Tell Them Not to Tax Teacher Health Plans
Post date: Dec 11, 2009 4:15:56 PM
One of the least known and little understood provisions of the health care reform bill currently before the Senate is an excise tax on high-cost health plans. This is a vital issue for Connecticut teachers. If a final health care reform bill passes with this tax, teachers across the state would likely be forced into health insurance plans that are inferior to the ones they currently have.
In the pending bill, employer-provided health plans that cost more than $23,000 for family coverage and $8500 for an individual will be subject to an excise tax of 40% on the amount of the plan that exceeds the threshold. High cost states like Connecticut will be have the thresholds increase by 20% in the first year. This would mean, for example, that the threshold for a family plan in Connecticut the first year would be $27,600 as opposed to $23,000. This initial advantage will decline to 10% in 2014 and 5% in 2015. The threshold for retirees would be $1350 above active employees for single coverage and $3000 for family coverage ($30,600 as opposed to $27,600).
The tax will be applied to health, dental, and vision benefits. Average contributions to flexible spending accounts, health savings accounts, and health retirement accounts will also come under the umbrella of the tax. All of these benefits will be added together to determine if an employer plan exceeds the threshold. In the proposed legislation, it doesn’t matter if you are paying a portion of your premium. The amount you pay will not be deducted from the total cost of the plan.
The proposed tax would go into effect on 2013. It’s so complicated that it’s hard for the average person to understand how he or she will be affected. An example will help to illustrate its effects. Consider a district of about 450 members currently paying almost $25,000 for combined health and dental premiums. If premiums were to go up an average of 7.5% per year, the cost of the tax between 2013 and 2019 would be $9,951,000, an average cumulative tax burden per person per year of over $3700.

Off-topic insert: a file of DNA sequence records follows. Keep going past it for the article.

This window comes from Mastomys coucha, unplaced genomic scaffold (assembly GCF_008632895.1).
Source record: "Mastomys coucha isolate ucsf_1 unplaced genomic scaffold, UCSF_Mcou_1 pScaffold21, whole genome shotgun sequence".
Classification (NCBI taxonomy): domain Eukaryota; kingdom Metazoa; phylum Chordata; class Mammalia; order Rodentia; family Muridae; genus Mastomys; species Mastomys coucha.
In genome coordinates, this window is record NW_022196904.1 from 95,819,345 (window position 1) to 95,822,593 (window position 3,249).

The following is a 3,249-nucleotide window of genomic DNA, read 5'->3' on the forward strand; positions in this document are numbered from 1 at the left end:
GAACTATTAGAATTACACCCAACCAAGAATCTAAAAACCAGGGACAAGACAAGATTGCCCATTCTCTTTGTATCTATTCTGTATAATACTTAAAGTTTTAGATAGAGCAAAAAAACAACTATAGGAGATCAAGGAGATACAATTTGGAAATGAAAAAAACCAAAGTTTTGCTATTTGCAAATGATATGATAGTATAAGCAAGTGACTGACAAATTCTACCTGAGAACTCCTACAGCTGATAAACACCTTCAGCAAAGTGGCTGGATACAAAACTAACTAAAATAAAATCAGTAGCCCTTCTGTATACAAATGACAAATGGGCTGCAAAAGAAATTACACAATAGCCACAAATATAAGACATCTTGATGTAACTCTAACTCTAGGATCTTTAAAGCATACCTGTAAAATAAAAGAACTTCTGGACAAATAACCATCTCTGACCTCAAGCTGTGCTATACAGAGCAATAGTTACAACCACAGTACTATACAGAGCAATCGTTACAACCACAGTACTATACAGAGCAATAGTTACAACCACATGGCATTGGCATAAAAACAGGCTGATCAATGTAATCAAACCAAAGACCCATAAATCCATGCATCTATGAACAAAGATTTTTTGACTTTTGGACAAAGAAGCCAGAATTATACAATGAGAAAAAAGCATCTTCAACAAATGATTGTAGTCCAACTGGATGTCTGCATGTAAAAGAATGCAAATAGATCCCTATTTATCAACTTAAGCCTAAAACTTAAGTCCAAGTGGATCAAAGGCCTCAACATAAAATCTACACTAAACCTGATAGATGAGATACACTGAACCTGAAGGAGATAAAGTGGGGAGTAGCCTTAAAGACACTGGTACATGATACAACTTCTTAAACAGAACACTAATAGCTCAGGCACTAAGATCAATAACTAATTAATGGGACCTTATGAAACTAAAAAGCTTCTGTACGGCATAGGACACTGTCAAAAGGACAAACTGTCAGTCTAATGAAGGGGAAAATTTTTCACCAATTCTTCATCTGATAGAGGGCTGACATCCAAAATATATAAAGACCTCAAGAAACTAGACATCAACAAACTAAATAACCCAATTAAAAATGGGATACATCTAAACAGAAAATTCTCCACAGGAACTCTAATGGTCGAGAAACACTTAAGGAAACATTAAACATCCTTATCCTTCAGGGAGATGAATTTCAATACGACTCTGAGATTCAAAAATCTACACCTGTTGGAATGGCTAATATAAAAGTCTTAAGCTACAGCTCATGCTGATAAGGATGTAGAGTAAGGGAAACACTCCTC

Retirees are not immune from this tax either. Though the threshold is slightly higher for retirees, they too will be carried over it.
One thing no one is talking about is the fact that the excise tax will fall harder on those plans in which women predominate. Because claims utilization is higher among women than men, plans with a higher proportion of women tend to be more expensive than plans in which the genders are more balanced. About 70% of CEA’s teacher members are women and this is one of the factors contributing to the cost of school district health insurance plans. The excise tax would therefore have a disproportionate and therefore prejudicial effect on school district plans.
We need to let our Congressional representatives know that teachers in Connecticut are unalterably opposed to any excise tax in the health care reform bill. Connecticut Congressional Information attached